More specifically here:

Thu, 02 Apr 2009 13:34:00 UTC | #343068

Origami's Avatar Comment 28 by Origami

Meaning of the words is something like: "There's hardly any God. Now stop worrying and enjoy your life."

Thu, 02 Apr 2009 13:34:00 UTC | #343069

nalfeshnee's Avatar Comment 29 by nalfeshnee

I was actually a little miffed that my submission of the German bus campaign to this site was not posted.

I have no idea why, since the trouble they are getting into there has surprised me no end and would be very interesting for freethinkers here to mull over. Germany being one of those famous "secular European states" supposedly.

So here is the mail I wrote to RDnet on March 13th:

The bus campaign has reached Germany!

In fact, it has already met its target of EUR 20,000.

The campaign site is here:

I know, it's all in German, but then it would be :=)

Here for starters is a translation of the introduction on the first page:

" will die britische Atheist Bus Campaign nach Deutschland bringen. Auch hierzulande haben säkulare Menschen mittlerweile genug davon, ständig „übersehen“ oder missachtet zu werden. Als Anfang sollen in drei Städten (Berlin, Köln und München) Busse beschriftet werden, die öffentlich bekunden, dass eine nicht-religiöse, aufgeklärte Weltsicht eine positive Möglichkeit darstellt. Nicht-Religiöse, Agnostiker und Atheisten sollen wahrnehmen können, dass sie nicht alleine sind. Sie sollen mutiger werden, sich gegen religiösen Hochmut zur Wehr zu setzen und sich in die öffentlichen Debatten einzumischen. Das Leben ohne einen Gott kann eine Bereicherung sein: angstfrei, selbstbestimmt, bewusst, tolerant und frei von Diskriminierungen."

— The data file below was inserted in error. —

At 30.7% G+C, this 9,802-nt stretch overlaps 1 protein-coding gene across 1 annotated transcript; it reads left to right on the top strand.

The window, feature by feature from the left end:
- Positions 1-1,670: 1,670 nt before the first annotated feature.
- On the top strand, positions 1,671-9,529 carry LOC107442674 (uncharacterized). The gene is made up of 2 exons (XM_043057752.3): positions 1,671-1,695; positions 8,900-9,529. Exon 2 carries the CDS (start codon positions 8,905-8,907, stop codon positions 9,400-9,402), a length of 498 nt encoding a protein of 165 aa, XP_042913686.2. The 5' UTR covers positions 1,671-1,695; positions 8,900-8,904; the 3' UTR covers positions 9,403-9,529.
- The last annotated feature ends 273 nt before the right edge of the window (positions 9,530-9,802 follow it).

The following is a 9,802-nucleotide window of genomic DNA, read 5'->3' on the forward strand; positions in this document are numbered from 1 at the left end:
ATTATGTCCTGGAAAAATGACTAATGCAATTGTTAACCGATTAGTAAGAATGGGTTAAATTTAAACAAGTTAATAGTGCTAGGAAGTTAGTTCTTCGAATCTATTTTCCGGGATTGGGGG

" is bringing the British Atheist Bus Campaign to Germany. Secular-minded people in this country have also had enough of being constantly “overlooked” or disregarded. As a starting-point, we are looking to put posters on buses in three cities (Berlin, Cologne and Munich). The message will be a public announcement that a non-religious, enlightened world-view is a positive alternative. Non-religious people, agnostics and atheists should realise that they are not alone. Indeed, they should be encouraged to defend themselves against religious arrogance, and enter more actively into public debate. Life without a god can be an enriching experience: free of worry, self-determined, purposeful, tolerant and free from discrimination."

Thu, 02 Apr 2009 13:41:00 UTC | #343070

Invisible Talker's Avatar Comment 30 by Invisible Talker

Hip, hip hurraa! Greets to everyone from Finland!

Great to finally see this campaign coming here. Contrary to most people here I think this campaign is much needed. Finland's overall secularity is masked by the fact that nearly 80% of Finns still belong to the Lutheran church. Most do this out of a sense of tradition. This 80% figure is rapidly declining though. The people of Finland need to be shaken gently that there's valid alternatives to simply paying lip-service to a thing you half-believe.

It will be interesting to see the theist reaction here, because the Lutheran Church is still very strong here. YLE listed it among the top 100 companies in the country.

Thu, 02 Apr 2009 13:45:00 UTC | #343071